Gord Peters is a big believer in eating your own cooking. That’s why the president and CEO of Cando Rail Services Ltd. introduced an employee-ownership package in 1996. “I always felt if you worked in a firm that you should own a piece of it. It has been a huge success for us. We invest in ourselves,” he says, noting a majority of the company’s 450 employees have taken advantage of the program.
Peters likes telling the story about a group of employees who were asked who owned the company while at a worksite last year. “We do,” came the reply. “If they own a part of the company, they look after it. People have their own little business that they run and they own part of it,” he says.
Peters co-founded Cando Contracting Ltd. with Rick Hammond in 1978 as a small rail line dismantling and salvage company. (The name was changed three years ago to eliminate any confusion about what the company did. “We would get calls asking if we could build somebody a house,” Peters says with a laugh.) It started with about a dozen employees at a time when rail abandonment was just beginning in Western Canada. Its first big job was a $750,000 contract to tear up chunks of track that had been laid down during the horse-and-buggy era. Thousands of kilometres of track came out from B.C. to Manitoba along with more than 1,000 grain elevators. Today, there are less than 150 elevators but they handle more grain than the 1,400 ever did.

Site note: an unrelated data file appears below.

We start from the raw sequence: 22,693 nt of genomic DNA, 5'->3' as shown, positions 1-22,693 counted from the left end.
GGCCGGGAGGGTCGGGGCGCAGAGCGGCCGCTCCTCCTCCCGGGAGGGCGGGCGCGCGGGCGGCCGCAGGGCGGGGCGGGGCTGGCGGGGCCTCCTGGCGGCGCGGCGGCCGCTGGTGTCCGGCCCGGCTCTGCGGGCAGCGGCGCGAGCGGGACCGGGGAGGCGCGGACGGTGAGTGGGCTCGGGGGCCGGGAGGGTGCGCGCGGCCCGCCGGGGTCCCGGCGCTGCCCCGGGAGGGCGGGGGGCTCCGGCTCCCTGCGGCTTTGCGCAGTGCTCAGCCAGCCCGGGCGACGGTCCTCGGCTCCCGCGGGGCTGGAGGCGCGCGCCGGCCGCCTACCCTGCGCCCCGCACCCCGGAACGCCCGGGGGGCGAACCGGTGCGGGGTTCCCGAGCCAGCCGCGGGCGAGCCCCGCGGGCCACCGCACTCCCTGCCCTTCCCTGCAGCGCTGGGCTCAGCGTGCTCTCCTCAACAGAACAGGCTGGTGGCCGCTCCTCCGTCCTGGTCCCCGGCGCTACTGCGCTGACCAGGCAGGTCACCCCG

“There used to be an elevator every five miles and farmers delivered (their crops) by horse and buggy. Then people started hauling their grain a lot further and the railways had too much track. We timed it just right. It was a changing era. As entrepreneurs, we spotted the opportunity. The transportation industry was going to change. We worked in rail line abandonment for the next 30 years,” he says. In the old days, Canadian National and Canadian Pacific would build railway track right to a company’s loading docks. By the 1970s, they started eliminating smaller regional lines so they could focus on east-west traffic across the country. Enter Cando, which carved out its niche building and maintaining track and using its own locomotives to help run “the first and last mile” of a company’s delivery system.
Peters is proud to have based the company out of Brandon and he and his wife, Diane, showed their appreciation in 2009 with a gift of $1 million worth of Cando shares to the Brandon and Area Foundation. It was the first time the foundation has received a donation of private sector shares.
“We give out 1.0 to 1.5 per cent of our pre-tax profits every year. A big part of a successful business is giving back to the community. That means coaching the baseball and hockey teams and all the other things that make a career worthwhile,” he says.